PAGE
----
Erie Innovation for Walleyes
by Mark Martin

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Right now, as hard-core trolling tactics are in full swing every place on Erie, I’m armed with a selection of dependable lures that are excellent alternatives. For simplicityıs sake, and to offer a straightforward strategy for success, Iıve come up with three of the most effective lure and bait styles that will do the trick around the reefs and river mouths when the trolling bite isn’t working out. Or even if it is, these tips and tricks can serve as backup plans when the wind blows or if youıre in a smaller boat without the full assortment of trolling gear. Whenever youıre around walleyes, it pays to break out the jigs, body baits and a dead rod. Now is the time to adapt them to Erie.


Of all the jigs on the market, none is more effective or versatile than the Northland Fire-Ball. They come in sizes from miniature to magnum, giving you the ability to cover all depths and drop speeds. And theyıre perfect for snap-jigging, vertical jigging in rivers and lakes, casting and dragging, any

way you want to fish them. Though they are round jigheads, they excel even in current because of the slight keel shape of the head, which makes them track straight in running water. Fire-Balls are large for their weight,too meaning a 1/16th-ounce specimen is bigger than a lot of regular 1/8th-ouncers, and have bigger, more dramatic profile fish like.

More than anything, the Fire-Ball is a live-bait jig, since it comes without a keeper collar to hold on plastics. I use them with minnows, leeches and half night crawlers. In springtime, I turn to a few tricks to catch more fish. When I know a bunch are beneath me, I often bait up with two small minnows, one hooked upside down, the other right side up. This gives you a pair of minnows in the shape of a V for a more enticing profile. And if walleyes are striking short, if one does rob you of one of the minnows, it will often turn around and grab the remaining bait. Something to remember.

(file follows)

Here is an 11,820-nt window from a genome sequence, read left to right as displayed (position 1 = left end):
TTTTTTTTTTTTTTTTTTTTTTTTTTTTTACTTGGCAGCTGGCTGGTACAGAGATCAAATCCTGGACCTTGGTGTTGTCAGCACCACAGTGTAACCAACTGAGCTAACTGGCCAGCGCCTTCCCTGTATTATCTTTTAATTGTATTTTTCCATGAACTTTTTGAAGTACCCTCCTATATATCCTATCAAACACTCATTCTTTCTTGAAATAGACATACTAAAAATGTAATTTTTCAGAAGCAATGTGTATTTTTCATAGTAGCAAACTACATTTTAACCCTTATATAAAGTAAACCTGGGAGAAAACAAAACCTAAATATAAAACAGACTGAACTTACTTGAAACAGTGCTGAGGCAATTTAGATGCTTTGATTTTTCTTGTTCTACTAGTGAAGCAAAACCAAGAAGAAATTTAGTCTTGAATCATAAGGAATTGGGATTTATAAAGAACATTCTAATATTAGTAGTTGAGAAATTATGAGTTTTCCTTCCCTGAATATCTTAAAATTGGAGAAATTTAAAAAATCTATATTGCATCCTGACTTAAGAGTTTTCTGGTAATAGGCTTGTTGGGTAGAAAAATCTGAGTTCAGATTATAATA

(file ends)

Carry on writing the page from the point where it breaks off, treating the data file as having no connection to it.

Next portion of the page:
Iıve seen the technique work time and again on the reefs of Erie's Western Basin. You might feel the first hit and miss, but often the same fish, or maybe a different one, will pounce on it harder the next time. For an added trick, every once in a while I hook a single minnow upside down. I do it when Iım fishing very slowly and giving the jig little action; instead, I depend on the minnow to do it for me. Upside down, the minnow is prone to extra antics.

Another jig from Northland that has an important place in my tackle box is the Whistler. It has a streamlined head and a small propeller for added sound and flash. If normally Iıd fish a 1/4-ounce round jig, I boost up to a 3/8ths with the Whistler because of the added lift you get with the propeller. Whistlers are great for casting the shallows, around creeks, rivers and shorelines. When I pitch it out, I often work it almost like a crankbait. When it gets to bottom, I lift it and stop, lift and stop, perhaps a little faster than with a standard jig. With a Whistler I like to turn to plastics as well. Since the Whistlers have a curvature to their hooks, theyıll hold plastics in place without tearing off. Try small tubes or Berkley Power Jigworms or Minnows. Sometimes I add an extra squirt of Berkley Walleye Scent. In case youıre having trouble keeping near bottom with river current, try cutting the Whistlerıs prop off the jig. This way, youıll lose the lift of the propeller and have the keel-shaped head to slice water with better hydrodynamics.

One of the more offbeat offerings depends on nothing but plastic‹in fact, itıs a double-barrel plastic presentation. On a standard jighead with a keeper to hold the plastic, I put a Berkley Power Minnow and then cut an inch or so off the back of the hook, as if I were tipping it with live bait.

This unusual combination is great in deep water and in times of poor boat control, when you can drag the fake baits over flats or the edge of structure.

Iıve extended the twin rigıs use to deep water, running a heavy jig where I might otherwise want to fish a crankbait but am unsure I can reach bottom in 30 feet and beyond.

Shad Raps